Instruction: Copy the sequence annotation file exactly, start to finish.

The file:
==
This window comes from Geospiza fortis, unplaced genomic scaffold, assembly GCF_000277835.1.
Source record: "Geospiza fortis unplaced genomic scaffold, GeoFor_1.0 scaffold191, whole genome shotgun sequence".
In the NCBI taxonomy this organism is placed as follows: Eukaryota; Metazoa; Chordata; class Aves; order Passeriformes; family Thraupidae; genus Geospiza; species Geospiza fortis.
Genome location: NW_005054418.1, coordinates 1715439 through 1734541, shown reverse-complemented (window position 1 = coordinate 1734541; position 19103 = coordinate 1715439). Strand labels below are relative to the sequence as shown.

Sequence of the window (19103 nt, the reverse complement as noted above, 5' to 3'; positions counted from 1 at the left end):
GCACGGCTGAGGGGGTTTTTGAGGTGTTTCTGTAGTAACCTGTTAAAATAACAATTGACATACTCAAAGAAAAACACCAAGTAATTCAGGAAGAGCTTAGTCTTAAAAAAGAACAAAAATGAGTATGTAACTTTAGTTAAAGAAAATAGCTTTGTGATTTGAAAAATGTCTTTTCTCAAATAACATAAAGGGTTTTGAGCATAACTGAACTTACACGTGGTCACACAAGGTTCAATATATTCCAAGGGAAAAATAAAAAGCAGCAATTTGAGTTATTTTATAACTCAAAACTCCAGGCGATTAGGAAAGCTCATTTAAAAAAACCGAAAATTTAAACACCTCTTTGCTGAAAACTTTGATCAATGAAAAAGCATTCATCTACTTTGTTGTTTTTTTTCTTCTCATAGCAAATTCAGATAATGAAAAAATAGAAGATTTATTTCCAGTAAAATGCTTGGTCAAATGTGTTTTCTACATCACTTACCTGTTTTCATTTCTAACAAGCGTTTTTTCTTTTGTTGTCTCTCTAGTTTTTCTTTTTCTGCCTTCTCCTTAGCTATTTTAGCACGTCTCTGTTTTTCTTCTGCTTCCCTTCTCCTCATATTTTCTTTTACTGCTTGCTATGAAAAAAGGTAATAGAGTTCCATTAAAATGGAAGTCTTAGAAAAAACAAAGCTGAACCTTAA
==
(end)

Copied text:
This window comes from Geospiza fortis, unplaced genomic scaffold, assembly GCF_000277835.1.
Source record: "Geospiza fortis unplaced genomic scaffold, GeoFor_1.0 scaffold191, whole genome shotgun sequence".
In the NCBI taxonomy this organism is placed as follows: Eukaryota; Metazoa; Chordata; class Aves; order Passeriformes; family Thraupidae; genus Geospiza; species Geospiza fortis.
Genome location: NW_005054418.1, coordinates 1715439 through 1734541, shown reverse-complemented (window position 1 = coordinate 1734541; position 19103 = coordinate 1715439). Strand labels below are relative to the sequence as shown.

Sequence of the window (19103 nt, the reverse complement as noted above, 5' to 3'; positions counted from 1 at the left end):
GCACGGCTGAGGGGGTTTTTGAGGTGTTTCTGTAGTAACCTGTTAAAATAACAATTGACATACTCAAAGAAAAACACCAAGTAATTCAGGAAGAGCTTAGTCTTAAAAAAGAACAAAAATGAGTATGTAACTTTAGTTAAAGAAAATAGCTTTGTGATTTGAAAAATGTCTTTTCTCAAATAACATAAAGGGTTTTGAGCATAACTGAACTTACACGTGGTCACACAAGGTTCAATATATTCCAAGGGAAAAATAAAAAGCAGCAATTTGAGTTATTTTATAACTCAAAACTCCAGGCGATTAGGAAAGCTCATTTAAAAAAACCGAAAATTTAAACACCTCTTTGCTGAAAACTTTGATCAATGAAAAAGCATTCATCTACTTTGTTGTTTTTTTTCTTCTCATAGCAAATTCAGATAATGAAAAAATAGAAGATTTATTTCCAGTAAAATGCTTGGTCAAATGTGTTTTCTACATCACTTACCTGTTTTCATTTCTAACAAGCGTTTTTTCTTTTGTTGTCTCTCTAGTTTTTCTTTTTCTGCCTTCTCCTTAGCTATTTTAGCACGTCTCTGTTTTTCTTCTGCTTCCCTTCTCCTCATATTTTCTTTTACTGCTTGCTATGAAAAAAGGTAATAGAGTTCCATTAAAATGGAAGTCTTAGAAAAAACAAAGCTGAACCTTAA